“I could just turn up at the hospital and say I’m in labour and then they’ll just keep me in” she said hopefully as I dragged a chair into the hall so I could keep her company. Mac thought this was great fun and announced that he was going to make a “tent” under the stairs. “Won’t work, they’ll see you’re nowhere near labour and turf you out again” I told her, supplying my son with bedsheets, clothes horse and blu-tack. “Callous bastards” she said.

Yesterday passed very slowly. Katie (my erstwhile friend who only every really calls on me if she need something) rang to ask if she could borrow the car on Saturday to go to IKEA “to pick up some furniture in the sale”. Although I should be pleased she’s stopped living in almost-squalor in Rotherhithe (she used an upturned crate for a coffee table), I was less pleased that she wanted to purloin our car and load it up with flatpack furniture. You can bet your boots that she’d show no concern for the suspension.

David got home early, just before Darren appeared – the former apologising for the telephonic mix up of the previous day. Janey was reluctant to accept his grovelling and snapped “Listen, if you can get this baby out of me then you’re forgiven. Until you can do that you’re of no use to me at all.” The parents-to-be left shortly afterwards, Janey informing me she’d be back at the same time in the morning. Deep joy.

Freed from my shackles, Mac and I headed off to Surrey Quays for some retail therapy, me quite giddy at my freedom and Mac on the promise of a Burger King Happy Meal. We’re easily pleased. We mooched around BhS, skulked in Superdrug and meandered around the Body Shop. Suitably buoyed up by my “ave-we-gorn-raving-mad” price reduction purchases I realised that I’d spent twenty quid on stuff that would usually cost more than double that. So I bought David a shirt as well.

Whilst eating in the Burger King open plan area (and watching the estate agents do their stuff through their floor to ceiling windows) we were joined, at the next table, by three anaemic looking teenagers. The boys were dressed in silver grey tracksuits that hung around their crotch and trainers the size of tanks. One had a nose stud and a rather fetching black anorak half on half off his shoulders. The young lady was dressed in cystitis inducing tight jeans, wholly inadequate shoes for the weather, a voile shirt and bum freezer black denim jacket with her hair in a pseudo Amy Winehouse beehive.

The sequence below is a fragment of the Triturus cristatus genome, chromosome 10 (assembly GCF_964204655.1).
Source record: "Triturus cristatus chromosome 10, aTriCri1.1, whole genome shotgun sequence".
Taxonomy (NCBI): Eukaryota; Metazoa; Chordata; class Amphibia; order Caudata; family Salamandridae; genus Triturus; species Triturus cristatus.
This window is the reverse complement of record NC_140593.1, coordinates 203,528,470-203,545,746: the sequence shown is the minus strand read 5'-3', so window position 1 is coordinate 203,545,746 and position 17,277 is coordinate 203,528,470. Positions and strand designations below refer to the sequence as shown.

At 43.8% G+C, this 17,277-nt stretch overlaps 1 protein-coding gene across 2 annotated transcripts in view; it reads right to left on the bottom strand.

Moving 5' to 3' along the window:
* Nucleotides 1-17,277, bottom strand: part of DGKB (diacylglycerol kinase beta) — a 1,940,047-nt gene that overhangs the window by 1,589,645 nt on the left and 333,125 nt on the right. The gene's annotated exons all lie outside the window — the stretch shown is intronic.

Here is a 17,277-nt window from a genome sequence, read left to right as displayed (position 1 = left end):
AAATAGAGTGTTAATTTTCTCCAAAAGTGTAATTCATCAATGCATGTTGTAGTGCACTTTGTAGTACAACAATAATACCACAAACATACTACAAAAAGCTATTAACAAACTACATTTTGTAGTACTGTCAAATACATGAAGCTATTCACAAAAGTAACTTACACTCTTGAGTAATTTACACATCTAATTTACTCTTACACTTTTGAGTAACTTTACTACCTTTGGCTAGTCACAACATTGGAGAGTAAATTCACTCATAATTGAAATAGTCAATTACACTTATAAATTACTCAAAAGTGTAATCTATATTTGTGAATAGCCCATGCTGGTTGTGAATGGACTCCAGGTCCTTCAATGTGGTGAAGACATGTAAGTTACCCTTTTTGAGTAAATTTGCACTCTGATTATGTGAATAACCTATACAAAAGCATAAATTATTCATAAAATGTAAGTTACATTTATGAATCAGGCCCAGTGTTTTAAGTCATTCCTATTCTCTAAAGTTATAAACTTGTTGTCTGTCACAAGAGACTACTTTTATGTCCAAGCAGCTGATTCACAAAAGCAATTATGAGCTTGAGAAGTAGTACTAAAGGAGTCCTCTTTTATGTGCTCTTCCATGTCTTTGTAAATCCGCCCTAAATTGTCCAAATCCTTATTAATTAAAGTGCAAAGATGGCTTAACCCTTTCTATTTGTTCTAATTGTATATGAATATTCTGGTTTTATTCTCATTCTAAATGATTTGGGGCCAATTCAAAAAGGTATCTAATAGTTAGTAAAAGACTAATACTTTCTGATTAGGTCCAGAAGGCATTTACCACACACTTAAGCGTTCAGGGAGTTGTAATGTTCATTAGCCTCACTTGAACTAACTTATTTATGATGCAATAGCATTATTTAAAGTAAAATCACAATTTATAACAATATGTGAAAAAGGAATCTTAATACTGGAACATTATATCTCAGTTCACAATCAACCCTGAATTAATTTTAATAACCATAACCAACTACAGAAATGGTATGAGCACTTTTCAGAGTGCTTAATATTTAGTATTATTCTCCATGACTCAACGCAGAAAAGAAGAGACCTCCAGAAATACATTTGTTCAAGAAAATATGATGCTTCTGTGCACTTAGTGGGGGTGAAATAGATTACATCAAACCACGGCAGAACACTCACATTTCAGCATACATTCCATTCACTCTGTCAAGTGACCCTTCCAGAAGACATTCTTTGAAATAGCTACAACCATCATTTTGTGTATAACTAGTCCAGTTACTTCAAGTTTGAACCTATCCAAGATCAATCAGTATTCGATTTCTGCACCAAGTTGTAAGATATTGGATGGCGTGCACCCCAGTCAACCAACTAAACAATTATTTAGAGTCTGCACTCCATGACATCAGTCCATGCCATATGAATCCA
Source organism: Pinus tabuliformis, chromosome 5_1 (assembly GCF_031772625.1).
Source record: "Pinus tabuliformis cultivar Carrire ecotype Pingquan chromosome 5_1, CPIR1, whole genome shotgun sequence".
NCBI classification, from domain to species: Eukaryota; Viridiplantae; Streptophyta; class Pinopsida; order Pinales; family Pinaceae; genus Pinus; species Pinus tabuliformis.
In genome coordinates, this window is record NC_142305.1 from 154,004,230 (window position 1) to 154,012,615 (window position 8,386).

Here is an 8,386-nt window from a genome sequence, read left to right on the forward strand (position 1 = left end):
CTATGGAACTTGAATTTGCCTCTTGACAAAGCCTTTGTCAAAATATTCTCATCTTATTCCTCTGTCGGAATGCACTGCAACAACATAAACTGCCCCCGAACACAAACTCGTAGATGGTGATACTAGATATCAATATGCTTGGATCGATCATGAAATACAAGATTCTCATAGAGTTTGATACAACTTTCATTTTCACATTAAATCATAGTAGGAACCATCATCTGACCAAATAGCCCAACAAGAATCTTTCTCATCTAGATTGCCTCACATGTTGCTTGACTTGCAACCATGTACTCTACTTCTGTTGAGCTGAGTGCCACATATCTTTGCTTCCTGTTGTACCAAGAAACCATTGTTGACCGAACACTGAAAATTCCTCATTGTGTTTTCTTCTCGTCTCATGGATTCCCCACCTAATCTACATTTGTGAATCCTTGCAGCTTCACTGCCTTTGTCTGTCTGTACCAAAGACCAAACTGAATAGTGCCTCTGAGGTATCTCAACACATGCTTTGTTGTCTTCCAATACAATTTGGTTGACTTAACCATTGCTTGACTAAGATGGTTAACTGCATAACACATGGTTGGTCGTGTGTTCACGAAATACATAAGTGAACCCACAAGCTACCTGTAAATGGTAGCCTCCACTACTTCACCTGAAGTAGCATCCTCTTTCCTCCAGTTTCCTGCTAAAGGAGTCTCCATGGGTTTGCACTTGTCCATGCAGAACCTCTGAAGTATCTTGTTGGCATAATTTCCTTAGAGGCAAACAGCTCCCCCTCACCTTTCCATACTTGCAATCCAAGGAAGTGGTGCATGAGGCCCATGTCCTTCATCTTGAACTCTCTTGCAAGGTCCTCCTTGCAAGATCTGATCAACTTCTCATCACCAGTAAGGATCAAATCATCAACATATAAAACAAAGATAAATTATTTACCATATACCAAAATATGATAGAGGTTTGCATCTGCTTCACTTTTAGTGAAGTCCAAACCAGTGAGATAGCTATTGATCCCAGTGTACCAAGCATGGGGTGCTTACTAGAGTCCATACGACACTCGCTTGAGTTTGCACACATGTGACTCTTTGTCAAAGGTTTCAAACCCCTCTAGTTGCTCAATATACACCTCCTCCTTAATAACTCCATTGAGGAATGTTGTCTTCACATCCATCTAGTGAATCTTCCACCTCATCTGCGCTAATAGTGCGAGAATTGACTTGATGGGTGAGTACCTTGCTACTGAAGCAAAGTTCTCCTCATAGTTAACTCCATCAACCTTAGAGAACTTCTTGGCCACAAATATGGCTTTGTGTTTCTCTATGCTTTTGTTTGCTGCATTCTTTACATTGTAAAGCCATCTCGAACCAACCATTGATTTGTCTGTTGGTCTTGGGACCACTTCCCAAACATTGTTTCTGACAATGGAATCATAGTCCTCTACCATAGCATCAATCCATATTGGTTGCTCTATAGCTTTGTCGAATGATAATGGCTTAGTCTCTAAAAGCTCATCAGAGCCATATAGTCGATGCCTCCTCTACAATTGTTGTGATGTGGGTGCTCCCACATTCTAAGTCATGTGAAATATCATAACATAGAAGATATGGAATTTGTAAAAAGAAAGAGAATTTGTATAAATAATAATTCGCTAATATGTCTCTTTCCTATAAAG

I suddenly felt ancient.

I felt even older when they started talking. I couldn’t understand a word of it. I could hear them, being just four feet away from them, but it was a whole other language. Their conversation was peppered with phrases such as “yahknahwhattahmean?” and “isit me bruvverfromanuvvermuvver, isit?”. Then all three guffawed loudly. More baffling conversation followed. Those bits that I actually understood included “this is me ‘nah that ain’t right’ and then this is him “yeah it’s right innit’ and this is me ‘don’t vex me’ and then this is him “I’ll vex yah right up innit’ and then this is me……” on and on ad infinitum.

I pulled out a pen and started making notes on my napkin. The young lady just sat throughout this entire debate and, apart from guffawing loudly, made no contribution other than to look pretty and to check her phone for texts constantly. Then both boys turned their attention to her and suddenly we were in the playground again, you know, when the boy you fancied at primary school would pull your pigtails as a mark of his affection.

More conversation with her loud pleas of “Shuddup innit!” being the only thing that I could make out as they quite obviously enjoyed winding her up. Then “That rude boy Marcus is drooling for me Maria” from the anoraked youth. Maria, for it was undoubtedly she, took umbrage at this and started off on flurry of “leave it man, leave it, he’s just a mate innit, leave it nahyeah?”. I’d covered three napkins with this and Mac was showing more than a little interest. A ketchup covered chip had been hovering near his mouth for the past two minutes and hadn’t reached its destination. Maria stomped off at this point and both boys skulked after her after a suitable period of “way too sensitive man” being bellowed across the concourse after her. “Mummy, who were they?” my boy asked me breathlessly. Mac is under the impression that I know everyone.